The Nuffield Department of Clinical Medicine is part of the Medical Sciences Division. It hosts one of the largest groupings of Biomedical Researchers in the University Sector, and is also responsible for a significant part of the teaching of clinical medical students with the Oxford Medical School.
People continue to die around the world from infections for which there is no vaccine. A better understanding of immunity to a range of infectious diseases could help improve treatments and vaccine design. Dr Susie Dunachie discusses melioidosis, a tropical bacterial infection caused by by Burkholderia pseudomallei, which is often induced by diabetes.
The launch event of Oxfordshire Science Festival, the Science in Your World science fair, took place on Saturday 8th March 2014. Over the course of the day more than 5,000 people visited the bustling mini-science fair in Bonn Square. Visitors, both young and old, soaked up the sunshine and visited a diverse range of STEM-related stalls. A team of NDM staff and student volunteers presented an exciting collection of games and activities, which highlighted some of the exiting research taking place across the Department.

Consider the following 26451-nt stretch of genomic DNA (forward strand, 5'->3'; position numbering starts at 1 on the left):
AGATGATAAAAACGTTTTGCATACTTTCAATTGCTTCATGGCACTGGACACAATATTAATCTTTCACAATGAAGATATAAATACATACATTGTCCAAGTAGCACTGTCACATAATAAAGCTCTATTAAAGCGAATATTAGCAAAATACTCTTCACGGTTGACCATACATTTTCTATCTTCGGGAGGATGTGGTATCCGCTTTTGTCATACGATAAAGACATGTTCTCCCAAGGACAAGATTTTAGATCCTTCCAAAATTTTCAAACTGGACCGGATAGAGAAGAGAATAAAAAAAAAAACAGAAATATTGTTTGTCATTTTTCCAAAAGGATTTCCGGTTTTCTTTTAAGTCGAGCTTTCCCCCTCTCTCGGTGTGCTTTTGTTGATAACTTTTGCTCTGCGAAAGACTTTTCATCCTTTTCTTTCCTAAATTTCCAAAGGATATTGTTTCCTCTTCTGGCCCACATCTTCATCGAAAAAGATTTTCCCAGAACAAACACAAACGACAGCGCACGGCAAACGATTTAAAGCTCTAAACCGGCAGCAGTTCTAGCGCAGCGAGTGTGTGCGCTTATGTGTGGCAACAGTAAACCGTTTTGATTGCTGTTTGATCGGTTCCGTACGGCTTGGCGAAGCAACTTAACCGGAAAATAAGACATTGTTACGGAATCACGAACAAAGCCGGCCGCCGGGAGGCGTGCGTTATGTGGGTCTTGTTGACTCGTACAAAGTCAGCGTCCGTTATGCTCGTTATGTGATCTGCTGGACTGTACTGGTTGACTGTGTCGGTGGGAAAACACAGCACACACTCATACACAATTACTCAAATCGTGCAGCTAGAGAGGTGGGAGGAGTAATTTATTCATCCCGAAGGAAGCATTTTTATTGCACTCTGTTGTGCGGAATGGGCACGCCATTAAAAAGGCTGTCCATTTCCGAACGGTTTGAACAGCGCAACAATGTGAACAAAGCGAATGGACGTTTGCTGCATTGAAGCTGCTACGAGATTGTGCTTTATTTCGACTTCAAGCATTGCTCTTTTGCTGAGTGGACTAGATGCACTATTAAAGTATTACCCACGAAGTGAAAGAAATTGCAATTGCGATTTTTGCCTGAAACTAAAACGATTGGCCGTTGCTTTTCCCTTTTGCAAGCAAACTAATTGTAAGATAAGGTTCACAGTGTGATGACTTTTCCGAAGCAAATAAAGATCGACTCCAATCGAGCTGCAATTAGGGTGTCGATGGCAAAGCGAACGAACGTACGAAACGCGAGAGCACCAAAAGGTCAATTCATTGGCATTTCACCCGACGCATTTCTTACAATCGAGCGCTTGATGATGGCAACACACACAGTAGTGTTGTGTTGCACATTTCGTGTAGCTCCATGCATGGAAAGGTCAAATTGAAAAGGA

A broad range of common diseases are associated with variants in the genome sequence that regulate the expression of genes involved in the immune system. In the course of investigating how these variants affect a person’s susceptibility to disease, Dr Julian Knight's team of researchers at the Wellcome Trust Centre for Human Genetics has found that stimulating cells involved in fighting infection often provokes genes of interest to reveal themselves.
The Division of Structural Biology (STRUBI) is part of the Nuffield Department of Clinical Medicine (NDM) at the University of Oxford. STRUBI is also part of the Wellcome Trust Centre for Human Genetics. The Division includes the Oxford Protein Production Facility-UK (OPPF-UK) and the Oxford Particle Imaging Centre (OPIC). STRUBI is situated in the Old Road Campus in the Headington area of Oxford. The Division applies the techniques of structural biology, particularly macromolecular crystallography and electron microscopy, to the study of biomedically important processes.
Medical Grand Rounds are the key educational meetings for consultants, juniors and medical students, held every Thursday in Lecture Theatre 1 between 1pm and 2pm down in the John Radcliffe Hospital. Chaired by NDM’s Head of Department, Prof Sir Peter Ratcliffe, presentations revolve around clinical cases and are followed by lively, educational discussion.